Yesterday my due date (and my birthday, incidentally) came and went, as they often do with first babies. It marked the start of what I’m optimistically calling my ‘baby holiday’. Only it’s not what you might expect: I’m still working.
This was actually the fourth adjusted date of the start of my baby holiday. Initially, I had intended to stop working a week before my due date, then the Friday before, then the Monday. When I attempted to stop working the day before the baby was due to arrive, I learnt three things: it’s ok to ignore advice (even if it’s given with love and the best of intentions), ‘relaxing’ doesn’t look the same to everyone and it’s great to love what you do.
An avalanche of advice
Just like every other pregnant woman in history, I’ve been showered with advice for the last nine months. Eat this, don’t drink that, go for a walk (but not too fast), relax, stay active… But nothing compares to the opinions people have shared about working during pregnancy.
My approach – which is basically to work for as long as possible and see how it goes after the baby’s born – has resulted in an array of reactions, from support (it’s so great you can be flexible!) to amusement with a hint of condescension (oh really? You think you’ll be able to do that?) to downright anger and disapproval (that’s really bad for you and your baby).
This mix of reactions isn’t new to me. As a freelancer, there is no clear divide between my ‘life’ and my ‘work’ (which suits me brilliantly, because my work – writing – is what I like to do for fun). This situation isn’t ‘normal’ – I don’t work to live, my work is just a part of my life – and that makes it difficult for many people to understand. If I had a penny for every time someone’s told me to slow down, take a break or have a day off, I’d have enough to kick back with a G&T (post-baby, of course).
But add a bump into the mix and it all gets a bit emotional. People started to worry about my wellbeing and the health of my baby. Surely all the stress of working can’t be good. If you were employed, you’d have to give up work a month before your due date, there must be a sensible reason for that rule. You really should switch off and spend time nesting and thinking about babies instead of writing about pesticides and bees, tuna slaves and urine fuel cells.
Eventually, the voices set up camp in my mind and I compromised: I’d start my baby holiday one week before my due date. That day arrived much more quickly than I’d expected, and I still had several articles to write, a book to edit and a load of invoicing to do. So I postponed. Just one more article. One last document. A couple more emails. Then there were no more excuses.
Attempting to ‘rest’
The day before my due date I got up early and sat down with my sewing machine (which I’d never used before) ready to turn some curtain cut-offs into a cushion for the cats to sleep on. Two hours after starting I admitted defeat and moved to the living room with a cup of tea, a needle and thread and How to Make a Murderer on Netflix. I made a little catnip toy and a tiny felt heart filled with lavender. They were both a bit rubbish.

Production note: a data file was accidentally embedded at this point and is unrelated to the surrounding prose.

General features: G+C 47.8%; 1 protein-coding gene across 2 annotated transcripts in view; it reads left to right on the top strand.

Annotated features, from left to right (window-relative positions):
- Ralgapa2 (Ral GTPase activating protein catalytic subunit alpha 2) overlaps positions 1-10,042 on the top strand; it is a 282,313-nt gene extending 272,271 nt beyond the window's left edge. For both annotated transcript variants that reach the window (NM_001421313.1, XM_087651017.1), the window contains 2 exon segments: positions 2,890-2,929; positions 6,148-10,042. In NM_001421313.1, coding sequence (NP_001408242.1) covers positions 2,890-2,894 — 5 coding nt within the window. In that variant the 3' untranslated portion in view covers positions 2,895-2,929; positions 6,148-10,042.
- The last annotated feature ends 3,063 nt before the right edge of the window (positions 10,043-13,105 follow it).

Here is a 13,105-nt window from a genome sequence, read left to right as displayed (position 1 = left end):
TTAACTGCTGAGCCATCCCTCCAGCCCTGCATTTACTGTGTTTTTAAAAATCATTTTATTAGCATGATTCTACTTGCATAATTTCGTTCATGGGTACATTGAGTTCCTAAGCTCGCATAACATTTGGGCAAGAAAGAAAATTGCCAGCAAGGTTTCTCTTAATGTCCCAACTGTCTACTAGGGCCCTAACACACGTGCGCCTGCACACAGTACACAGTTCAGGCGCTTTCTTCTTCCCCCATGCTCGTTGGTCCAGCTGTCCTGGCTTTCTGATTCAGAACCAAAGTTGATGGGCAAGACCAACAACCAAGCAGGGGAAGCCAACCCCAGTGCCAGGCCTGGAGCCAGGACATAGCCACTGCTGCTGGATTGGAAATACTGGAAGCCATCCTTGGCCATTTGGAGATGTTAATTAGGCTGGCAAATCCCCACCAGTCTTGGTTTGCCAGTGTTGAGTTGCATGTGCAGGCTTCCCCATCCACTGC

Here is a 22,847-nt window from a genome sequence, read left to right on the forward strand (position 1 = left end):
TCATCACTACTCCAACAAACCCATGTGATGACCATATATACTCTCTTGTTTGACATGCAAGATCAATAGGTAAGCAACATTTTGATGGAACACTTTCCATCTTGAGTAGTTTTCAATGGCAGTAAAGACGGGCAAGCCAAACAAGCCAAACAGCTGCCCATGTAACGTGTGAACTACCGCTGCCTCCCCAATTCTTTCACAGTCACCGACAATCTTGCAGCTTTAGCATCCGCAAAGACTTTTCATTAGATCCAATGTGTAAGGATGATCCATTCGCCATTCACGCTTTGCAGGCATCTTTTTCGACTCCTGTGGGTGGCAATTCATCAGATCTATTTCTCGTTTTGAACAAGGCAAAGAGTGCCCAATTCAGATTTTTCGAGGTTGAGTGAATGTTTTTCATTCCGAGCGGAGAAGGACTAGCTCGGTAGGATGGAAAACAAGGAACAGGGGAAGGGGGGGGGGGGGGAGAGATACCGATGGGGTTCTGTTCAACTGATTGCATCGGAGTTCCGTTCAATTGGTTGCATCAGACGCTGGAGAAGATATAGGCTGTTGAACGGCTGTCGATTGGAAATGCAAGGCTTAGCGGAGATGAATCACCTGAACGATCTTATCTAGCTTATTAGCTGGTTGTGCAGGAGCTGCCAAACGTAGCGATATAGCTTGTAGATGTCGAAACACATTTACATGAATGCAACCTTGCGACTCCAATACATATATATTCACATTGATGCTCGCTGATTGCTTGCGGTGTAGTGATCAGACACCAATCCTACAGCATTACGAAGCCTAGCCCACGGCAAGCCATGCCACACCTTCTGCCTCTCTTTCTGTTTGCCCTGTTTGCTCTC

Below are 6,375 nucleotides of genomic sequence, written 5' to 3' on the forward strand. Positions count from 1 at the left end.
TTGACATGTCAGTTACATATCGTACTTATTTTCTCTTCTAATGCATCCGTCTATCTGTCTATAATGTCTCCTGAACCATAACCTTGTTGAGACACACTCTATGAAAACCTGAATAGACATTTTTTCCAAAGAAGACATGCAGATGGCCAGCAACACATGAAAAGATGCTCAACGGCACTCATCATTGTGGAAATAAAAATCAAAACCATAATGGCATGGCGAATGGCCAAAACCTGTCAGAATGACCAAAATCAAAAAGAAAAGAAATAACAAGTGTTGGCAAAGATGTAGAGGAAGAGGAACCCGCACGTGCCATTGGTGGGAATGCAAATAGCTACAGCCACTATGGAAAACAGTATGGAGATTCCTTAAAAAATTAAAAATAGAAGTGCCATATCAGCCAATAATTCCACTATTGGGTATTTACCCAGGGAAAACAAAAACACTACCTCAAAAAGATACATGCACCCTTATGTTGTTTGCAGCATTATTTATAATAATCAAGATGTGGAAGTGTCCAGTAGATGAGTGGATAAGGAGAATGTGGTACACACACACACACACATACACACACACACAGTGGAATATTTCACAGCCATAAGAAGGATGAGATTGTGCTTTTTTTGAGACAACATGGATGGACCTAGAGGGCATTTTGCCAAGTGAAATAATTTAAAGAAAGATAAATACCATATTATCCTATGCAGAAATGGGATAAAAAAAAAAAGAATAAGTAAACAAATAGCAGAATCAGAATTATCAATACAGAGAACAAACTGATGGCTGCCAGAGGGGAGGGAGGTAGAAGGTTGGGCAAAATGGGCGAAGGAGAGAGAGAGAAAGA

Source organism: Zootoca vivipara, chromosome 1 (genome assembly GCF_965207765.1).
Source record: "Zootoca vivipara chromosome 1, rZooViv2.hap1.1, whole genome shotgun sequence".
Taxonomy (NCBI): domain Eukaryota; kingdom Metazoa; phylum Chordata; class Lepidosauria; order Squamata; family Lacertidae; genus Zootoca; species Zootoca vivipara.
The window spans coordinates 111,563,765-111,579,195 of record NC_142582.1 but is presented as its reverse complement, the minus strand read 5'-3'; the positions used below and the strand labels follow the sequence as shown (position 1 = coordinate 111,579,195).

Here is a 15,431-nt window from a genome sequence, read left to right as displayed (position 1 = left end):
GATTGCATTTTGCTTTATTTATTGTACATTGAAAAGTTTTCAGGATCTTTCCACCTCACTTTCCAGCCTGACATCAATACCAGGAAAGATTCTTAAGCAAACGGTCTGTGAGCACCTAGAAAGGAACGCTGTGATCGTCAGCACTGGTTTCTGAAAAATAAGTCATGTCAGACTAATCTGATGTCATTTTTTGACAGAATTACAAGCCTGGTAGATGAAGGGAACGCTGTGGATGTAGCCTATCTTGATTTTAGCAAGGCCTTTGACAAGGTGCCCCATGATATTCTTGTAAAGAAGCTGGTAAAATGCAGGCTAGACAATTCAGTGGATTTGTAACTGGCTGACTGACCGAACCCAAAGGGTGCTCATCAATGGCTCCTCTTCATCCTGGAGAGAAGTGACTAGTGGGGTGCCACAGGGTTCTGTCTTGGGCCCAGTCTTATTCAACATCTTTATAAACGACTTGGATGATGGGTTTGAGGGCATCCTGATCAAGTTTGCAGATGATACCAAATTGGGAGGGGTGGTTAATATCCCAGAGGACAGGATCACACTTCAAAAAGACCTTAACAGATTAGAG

I felt completely empty. Useless. Pointless. I wanted so much to be enjoying myself, relaxing and doing something creative (why sewing? No idea…) but I was just bored and frustrated. I watched my lovely Facebook friends send me thoughtful, caring messages in response to my ‘look how crap I am at sewing’ post, urging me to stop doing stuff and just kick back with a cuppa. Rationally I understood, and even agreed with, their comments. But I still sat there feeling guilty, conflicted, confused and bored.
When my husband walked through the door that evening, he knew exactly what had happened. ‘Why don’t you do some work tomorrow?’ he suggested.
At that moment the day’s three lessons hit me hard. I became a freelancer almost 18 months ago so I could make a living doing what I love: writing. Writing makes me feel excited and happy. It makes me feel useful and fulfilled. And it relaxes me. Sure, sometimes deadlines can be stressful, especially if they pile up. But I thrive on the pressure (and stress can be good for you anyway).
And I’m not good at sitting still; for the last few years not a single day has gone by when I haven’t done something. No PJ or TV days, and when I do watch a film (or, I admit it, the occasional soap) I’m usually writing or editing something at the same time. When I’m not writing, my version of relaxing is seeing how many things I can tick off my to do list.
Of course I wasn’t happy when I tried to do nothing. It’s not right for me; I was trying to do other people’s version of relaxing and getting ready for a baby. Advice is there to advise, not to instruct, but I’d let myself get swept along with the wave of opinions and hadn’t stopped to think about me. The 9-to-5 office job doesn’t suit me, so it makes perfect sense that the ‘normal’ approach to maternity leave doesn’t either.
My baby holiday
Despite what people have been saying about me needing to slow down since I went freelance – and particularly over the last nine months – I’ve come to realise what my husband already knew: what I need is the opposite. I need to feel useful and busy, to keep ticking things off my lists and adding new things. I need my own version of a baby holiday.
So here’s my five-point baby holiday plan:
- Keep writing.
- Take on one deadline at a time (this makes sense logistically, since I could go into labour at any moment).
- Stop trying to sew. It’s not going to work.
- Focus on enjoyment rather than relaxation.
- Drink tea and watch Netflix if you feel like it (but you’re not a weirdo if you don’t).
Of course I have no idea what’s in store for me in the next few hours, days, weeks and months. But finding out is half the fun, right?